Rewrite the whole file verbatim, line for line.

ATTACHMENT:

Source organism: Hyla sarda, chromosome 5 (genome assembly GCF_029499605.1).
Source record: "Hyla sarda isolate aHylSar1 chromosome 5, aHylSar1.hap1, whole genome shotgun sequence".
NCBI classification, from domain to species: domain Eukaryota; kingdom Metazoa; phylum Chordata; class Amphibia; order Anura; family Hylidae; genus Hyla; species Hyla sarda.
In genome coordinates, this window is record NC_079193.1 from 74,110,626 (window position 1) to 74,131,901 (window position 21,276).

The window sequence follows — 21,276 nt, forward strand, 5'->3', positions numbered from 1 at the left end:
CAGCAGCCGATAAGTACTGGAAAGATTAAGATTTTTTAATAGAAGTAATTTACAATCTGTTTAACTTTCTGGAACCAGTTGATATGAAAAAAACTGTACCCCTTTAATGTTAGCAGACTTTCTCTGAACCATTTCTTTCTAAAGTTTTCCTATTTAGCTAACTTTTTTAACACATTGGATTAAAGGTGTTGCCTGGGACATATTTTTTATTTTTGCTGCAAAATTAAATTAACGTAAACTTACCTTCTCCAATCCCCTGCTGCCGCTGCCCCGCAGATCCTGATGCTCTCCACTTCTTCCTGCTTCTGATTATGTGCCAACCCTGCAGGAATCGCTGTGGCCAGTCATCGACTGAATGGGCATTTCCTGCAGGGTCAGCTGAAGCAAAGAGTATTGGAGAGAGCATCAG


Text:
Source organism: Hyla sarda, chromosome 5 (genome assembly GCF_029499605.1).
Source record: "Hyla sarda isolate aHylSar1 chromosome 5, aHylSar1.hap1, whole genome shotgun sequence".
NCBI classification, from domain to species: domain Eukaryota; kingdom Metazoa; phylum Chordata; class Amphibia; order Anura; family Hylidae; genus Hyla; species Hyla sarda.
In genome coordinates, this window is record NC_079193.1 from 74,110,626 (window position 1) to 74,131,901 (window position 21,276).

The window sequence follows — 21,276 nt, forward strand, 5'->3', positions numbered from 1 at the left end:
CAGCAGCCGATAAGTACTGGAAAGATTAAGATTTTTTAATAGAAGTAATTTACAATCTGTTTAACTTTCTGGAACCAGTTGATATGAAAAAAACTGTACCCCTTTAATGTTAGCAGACTTTCTCTGAACCATTTCTTTCTAAAGTTTTCCTATTTAGCTAACTTTTTTAACACATTGGATTAAAGGTGTTGCCTGGGACATATTTTTTATTTTTGCTGCAAAATTAAATTAACGTAAACTTACCTTCTCCAATCCCCTGCTGCCGCTGCCCCGCAGATCCTGATGCTCTCCACTTCTTCCTGCTTCTGATTATGTGCCAACCCTGCAGGAATCGCTGTGGCCAGTCATCGACTGAATGGGCATTTCCTGCAGGGTCAGCTGAAGCAAAGAGTATTGGAGAGAGCATCAG